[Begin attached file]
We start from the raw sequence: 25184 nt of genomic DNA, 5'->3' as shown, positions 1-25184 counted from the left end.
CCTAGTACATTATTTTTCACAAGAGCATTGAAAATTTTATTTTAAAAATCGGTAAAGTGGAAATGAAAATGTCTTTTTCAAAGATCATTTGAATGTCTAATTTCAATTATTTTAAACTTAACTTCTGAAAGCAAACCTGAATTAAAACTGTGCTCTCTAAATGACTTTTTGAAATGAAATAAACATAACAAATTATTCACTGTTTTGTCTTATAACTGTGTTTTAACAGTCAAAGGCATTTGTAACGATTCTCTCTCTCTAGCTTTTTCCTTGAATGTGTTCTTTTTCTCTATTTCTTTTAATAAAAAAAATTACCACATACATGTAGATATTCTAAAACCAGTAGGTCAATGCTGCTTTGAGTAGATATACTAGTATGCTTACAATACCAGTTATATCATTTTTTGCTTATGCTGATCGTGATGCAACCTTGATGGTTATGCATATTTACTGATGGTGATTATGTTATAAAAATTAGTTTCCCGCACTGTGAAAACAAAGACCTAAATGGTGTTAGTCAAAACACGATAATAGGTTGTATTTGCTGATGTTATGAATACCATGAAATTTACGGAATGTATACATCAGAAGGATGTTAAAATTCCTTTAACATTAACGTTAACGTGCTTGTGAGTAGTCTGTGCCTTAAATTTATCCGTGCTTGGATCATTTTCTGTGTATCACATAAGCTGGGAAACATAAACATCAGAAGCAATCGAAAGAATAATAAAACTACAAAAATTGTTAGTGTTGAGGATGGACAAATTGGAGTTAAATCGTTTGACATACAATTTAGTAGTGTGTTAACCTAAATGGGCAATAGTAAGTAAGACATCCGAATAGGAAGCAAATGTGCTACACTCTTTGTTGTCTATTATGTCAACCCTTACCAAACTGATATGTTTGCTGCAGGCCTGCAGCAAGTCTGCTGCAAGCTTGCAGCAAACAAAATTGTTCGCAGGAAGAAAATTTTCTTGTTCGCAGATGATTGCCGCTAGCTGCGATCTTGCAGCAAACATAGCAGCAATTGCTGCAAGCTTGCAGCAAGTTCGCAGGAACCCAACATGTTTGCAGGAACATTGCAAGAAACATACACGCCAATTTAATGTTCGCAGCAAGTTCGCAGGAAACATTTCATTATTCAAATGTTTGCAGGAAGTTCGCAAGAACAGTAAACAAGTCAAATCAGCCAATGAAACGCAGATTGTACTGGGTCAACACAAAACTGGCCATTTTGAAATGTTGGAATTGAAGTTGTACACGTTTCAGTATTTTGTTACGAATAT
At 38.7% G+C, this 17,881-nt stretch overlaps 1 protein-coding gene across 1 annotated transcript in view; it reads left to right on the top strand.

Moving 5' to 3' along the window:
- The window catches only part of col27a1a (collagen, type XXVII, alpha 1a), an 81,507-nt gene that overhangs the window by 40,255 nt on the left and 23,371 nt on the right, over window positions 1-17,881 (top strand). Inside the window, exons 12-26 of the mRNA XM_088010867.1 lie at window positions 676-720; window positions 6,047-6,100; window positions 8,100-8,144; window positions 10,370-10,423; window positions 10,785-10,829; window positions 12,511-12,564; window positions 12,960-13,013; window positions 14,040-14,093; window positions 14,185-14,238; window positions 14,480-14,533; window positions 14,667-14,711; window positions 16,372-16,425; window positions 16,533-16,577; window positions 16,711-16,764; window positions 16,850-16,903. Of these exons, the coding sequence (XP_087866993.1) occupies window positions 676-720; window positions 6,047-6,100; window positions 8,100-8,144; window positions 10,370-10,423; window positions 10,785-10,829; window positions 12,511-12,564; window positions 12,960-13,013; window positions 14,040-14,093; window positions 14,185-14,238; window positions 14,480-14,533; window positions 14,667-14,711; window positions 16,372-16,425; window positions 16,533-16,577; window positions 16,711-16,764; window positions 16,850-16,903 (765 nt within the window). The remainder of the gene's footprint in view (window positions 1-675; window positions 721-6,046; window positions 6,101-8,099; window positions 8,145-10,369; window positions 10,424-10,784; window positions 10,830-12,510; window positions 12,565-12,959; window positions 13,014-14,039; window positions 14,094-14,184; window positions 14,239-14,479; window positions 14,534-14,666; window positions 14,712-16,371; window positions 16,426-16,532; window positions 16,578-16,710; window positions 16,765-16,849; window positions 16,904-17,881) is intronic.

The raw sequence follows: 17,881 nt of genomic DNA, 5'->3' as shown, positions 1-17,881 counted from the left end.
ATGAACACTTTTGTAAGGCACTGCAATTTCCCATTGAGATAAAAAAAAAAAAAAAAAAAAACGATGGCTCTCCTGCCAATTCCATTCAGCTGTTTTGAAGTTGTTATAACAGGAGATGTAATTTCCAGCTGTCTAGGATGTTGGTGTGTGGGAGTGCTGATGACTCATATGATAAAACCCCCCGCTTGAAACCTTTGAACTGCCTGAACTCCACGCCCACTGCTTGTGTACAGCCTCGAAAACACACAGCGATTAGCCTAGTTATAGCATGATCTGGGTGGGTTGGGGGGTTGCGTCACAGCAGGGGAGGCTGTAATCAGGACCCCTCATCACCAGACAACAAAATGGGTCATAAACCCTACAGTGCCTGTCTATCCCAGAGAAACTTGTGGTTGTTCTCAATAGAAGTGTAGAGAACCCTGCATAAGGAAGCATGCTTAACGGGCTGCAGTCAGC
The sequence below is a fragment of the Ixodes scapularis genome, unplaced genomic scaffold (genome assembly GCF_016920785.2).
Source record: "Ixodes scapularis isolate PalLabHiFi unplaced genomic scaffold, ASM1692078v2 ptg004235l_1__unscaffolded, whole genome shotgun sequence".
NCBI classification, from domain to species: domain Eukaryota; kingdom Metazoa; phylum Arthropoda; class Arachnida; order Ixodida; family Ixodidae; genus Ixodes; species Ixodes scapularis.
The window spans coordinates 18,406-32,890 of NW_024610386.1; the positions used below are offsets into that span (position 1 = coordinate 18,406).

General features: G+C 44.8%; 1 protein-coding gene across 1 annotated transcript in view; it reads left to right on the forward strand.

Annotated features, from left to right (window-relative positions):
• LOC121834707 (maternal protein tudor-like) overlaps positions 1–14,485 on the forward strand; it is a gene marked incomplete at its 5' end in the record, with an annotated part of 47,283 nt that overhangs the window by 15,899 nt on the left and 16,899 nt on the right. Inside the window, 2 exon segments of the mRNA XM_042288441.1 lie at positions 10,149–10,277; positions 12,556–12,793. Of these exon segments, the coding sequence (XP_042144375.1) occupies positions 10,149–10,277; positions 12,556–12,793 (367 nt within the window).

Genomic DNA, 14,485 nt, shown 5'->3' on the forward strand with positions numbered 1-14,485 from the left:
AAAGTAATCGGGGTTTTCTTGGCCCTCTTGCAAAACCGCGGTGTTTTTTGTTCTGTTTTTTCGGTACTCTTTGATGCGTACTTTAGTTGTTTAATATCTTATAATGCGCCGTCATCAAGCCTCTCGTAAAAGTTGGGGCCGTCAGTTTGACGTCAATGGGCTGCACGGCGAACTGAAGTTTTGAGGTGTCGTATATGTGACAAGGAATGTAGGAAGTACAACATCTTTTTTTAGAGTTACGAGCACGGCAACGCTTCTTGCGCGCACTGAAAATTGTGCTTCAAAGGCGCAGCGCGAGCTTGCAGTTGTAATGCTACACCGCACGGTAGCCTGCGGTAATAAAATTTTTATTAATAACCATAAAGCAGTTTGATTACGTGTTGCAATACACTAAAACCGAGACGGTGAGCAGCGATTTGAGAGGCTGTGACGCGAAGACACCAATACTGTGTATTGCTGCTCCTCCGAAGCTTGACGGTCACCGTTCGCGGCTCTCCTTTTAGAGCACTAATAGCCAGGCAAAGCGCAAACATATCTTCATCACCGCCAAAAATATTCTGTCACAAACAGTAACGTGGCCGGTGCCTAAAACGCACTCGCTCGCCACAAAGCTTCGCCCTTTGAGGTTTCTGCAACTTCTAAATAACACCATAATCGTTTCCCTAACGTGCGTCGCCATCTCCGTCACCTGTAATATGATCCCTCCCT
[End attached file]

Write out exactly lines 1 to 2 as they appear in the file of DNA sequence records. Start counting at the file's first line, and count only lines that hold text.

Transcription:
We start from the raw sequence: 25184 nt of genomic DNA, 5'->3' as shown, positions 1-25184 counted from the left end.
CCTAGTACATTATTTTTCACAAGAGCATTGAAAATTTTATTTTAAAAATCGGTAAAGTGGAAATGAAAATGTCTTTTTCAAAGATCATTTGAATGTCTAATTTCAATTATTTTAAACTTAACTTCTGAAAGCAAACCTGAATTAAAACTGTGCTCTCTAAATGACTTTTTGAAATGAAATAAACATAACAAATTATTCACTGTTTTGTCTTATAACTGTGTTTTAACAGTCAAAGGCATTTGTAACGATTCTCTCTCTCTAGCTTTTTCCTTGAATGTGTTCTTTTTCTCTATTTCTTTTAATAAAAAAAATTACCACATACATGTAGATATTCTAAAACCAGTAGGTCAATGCTGCTTTGAGTAGATATACTAGTATGCTTACAATACCAGTTATATCATTTTTTGCTTATGCTGATCGTGATGCAACCTTGATGGTTATGCATATTTACTGATGGTGATTATGTTATAAAAATTAGTTTCCCGCACTGTGAAAACAAAGACCTAAATGGTGTTAGTCAAAACACGATAATAGGTTGTATTTGCTGATGTTATGAATACCATGAAATTTACGGAATGTATACATCAGAAGGATGTTAAAATTCCTTTAACATTAACGTTAACGTGCTTGTGAGTAGTCTGTGCCTTAAATTTATCCGTGCTTGGATCATTTTCTGTGTATCACATAAGCTGGGAAACATAAACATCAGAAGCAATCGAAAGAATAATAAAACTACAAAAATTGTTAGTGTTGAGGATGGACAAATTGGAGTTAAATCGTTTGACATACAATTTAGTAGTGTGTTAACCTAAATGGGCAATAGTAAGTAAGACATCCGAATAGGAAGCAAATGTGCTACACTCTTTGTTGTCTATTATGTCAACCCTTACCAAACTGATATGTTTGCTGCAGGCCTGCAGCAAGTCTGCTGCAAGCTTGCAGCAAACAAAATTGTTCGCAGGAAGAAAATTTTCTTGTTCGCAGATGATTGCCGCTAGCTGCGATCTTGCAGCAAACATAGCAGCAATTGCTGCAAGCTTGCAGCAAGTTCGCAGGAACCCAACATGTTTGCAGGAACATTGCAAGAAACATACACGCCAATTTAATGTTCGCAGCAAGTTCGCAGGAAACATTTCATTATTCAAATGTTTGCAGGAAGTTCGCAAGAACAGTAAACAAGTCAAATCAGCCAATGAAACGCAGATTGTACTGGGTCAACACAAAACTGGCCATTTTGAAATGTTGGAATTGAAGTTGTACACGTTTCAGTATTTTGTTACGAATAT